Indonesia Keeps Key Rate Unchanged as Rupiah Slumps on Fed

  • Decision was forecast by all but one of 21 economists surveyed
  • Currency among worst hit in Asia after Fed signaled more hikes

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Indonesia’s central bank kept its benchmark interest rate unchanged for a second month as more policy tightening in the U.S. added to the risk of capital outflows from emerging markets.

Governor Agus Martowardojo and his board held the seven-day reverse repurchase rate at 4.75 percent, in line with the forecasts of all but one of 21 economists surveyed by Bloomberg.

The rupiah slumped as much as 0.8 percent on Thursday, among the worst hit Asian currencies, after the Federal Reserve signaled it may raise interest rates three more times next year. Market volatility had already heightened since Donald Trump’s unexpected victory in the U.S. election in November, giving policy makers in Indonesia reason to pause after six rate cuts this year.

“This decision to hold is consistent with the expectations of inflation for next year and the need to maintain the stability of the rupiah in the near term,” said Josua Pardede, an economist at PT Bank Permata in Jakarta.

Bank Indonesia had been Asia’s biggest rate cutter this year, easing policy to help spur economic growth. Inflation, which accelerated to 3.6 percent in November from 3.3 percent the previous month, is still well within the bank’s 3 percent to 5 percent target.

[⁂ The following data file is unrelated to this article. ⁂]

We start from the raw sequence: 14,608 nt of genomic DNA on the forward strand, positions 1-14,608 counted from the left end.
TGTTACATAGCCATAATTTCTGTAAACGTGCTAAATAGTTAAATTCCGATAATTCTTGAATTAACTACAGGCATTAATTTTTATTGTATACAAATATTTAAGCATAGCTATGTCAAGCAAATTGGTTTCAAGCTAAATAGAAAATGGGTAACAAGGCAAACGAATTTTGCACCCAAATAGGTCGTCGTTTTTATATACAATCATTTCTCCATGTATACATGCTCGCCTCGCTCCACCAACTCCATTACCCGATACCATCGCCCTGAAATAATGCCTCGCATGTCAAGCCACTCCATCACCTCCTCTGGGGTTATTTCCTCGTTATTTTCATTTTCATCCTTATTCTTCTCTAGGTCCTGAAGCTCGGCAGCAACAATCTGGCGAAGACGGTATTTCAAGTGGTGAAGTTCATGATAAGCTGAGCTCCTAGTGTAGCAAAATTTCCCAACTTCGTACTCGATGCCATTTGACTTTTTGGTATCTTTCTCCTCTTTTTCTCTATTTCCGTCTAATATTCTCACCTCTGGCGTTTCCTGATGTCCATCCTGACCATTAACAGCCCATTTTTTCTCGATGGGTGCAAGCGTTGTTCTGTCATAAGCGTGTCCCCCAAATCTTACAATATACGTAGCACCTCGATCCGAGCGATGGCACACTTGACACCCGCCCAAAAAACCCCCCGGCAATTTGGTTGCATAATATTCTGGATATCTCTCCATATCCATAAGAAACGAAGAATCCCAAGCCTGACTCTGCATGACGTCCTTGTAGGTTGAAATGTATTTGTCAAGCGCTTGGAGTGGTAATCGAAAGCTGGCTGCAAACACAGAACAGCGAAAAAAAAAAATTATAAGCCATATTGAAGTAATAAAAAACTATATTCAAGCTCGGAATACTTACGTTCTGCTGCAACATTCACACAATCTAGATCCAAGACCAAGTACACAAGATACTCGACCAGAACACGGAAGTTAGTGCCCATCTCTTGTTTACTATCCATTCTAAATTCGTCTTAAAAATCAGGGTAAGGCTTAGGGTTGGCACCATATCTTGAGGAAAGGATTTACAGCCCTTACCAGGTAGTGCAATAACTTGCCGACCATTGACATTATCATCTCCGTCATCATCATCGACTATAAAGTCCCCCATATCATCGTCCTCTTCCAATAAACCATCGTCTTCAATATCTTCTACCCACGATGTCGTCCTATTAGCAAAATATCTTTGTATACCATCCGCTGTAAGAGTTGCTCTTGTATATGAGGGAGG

While the rupiah recovered after a selloff sparked by Trump’s win, policy makers may be wary of undermining sentiment toward the currency. The rupiah has dropped 1.7 percent against the dollar in three months and closed at 13,398 on Thursday.

Bank Indonesia may be done easing policy, with Capital Economics Ltd. predicting it will remain on hold through 2017, compared with a previous forecast of one more reduction next year. “The threat of further interest-rate rises in the U.S. means that BI is likely to tread extremely carefully,” said Oliver Jones, an economist at Capital Economics in London.

The central bank said earlier easing was supportive of economic growth, which it estimates will reach 5 percent to 5.4 percent next year, compared with about 5 percent in 2016.

Rising commodity prices may help to support exports this quarter, Juda Agung, executive director for monetary policy at Bank Indonesia, told reporters in Jakarta. The monetary authority would seek to balance stability with economic recovery, he said when asked about the central bank’s policy stance. Average lending rates had fallen 67 basis points this year and transmission of previous easing was still ongoing, said Agung.

— With assistance by Manish Modi, Eko Listiyorini, and Yudith Ho

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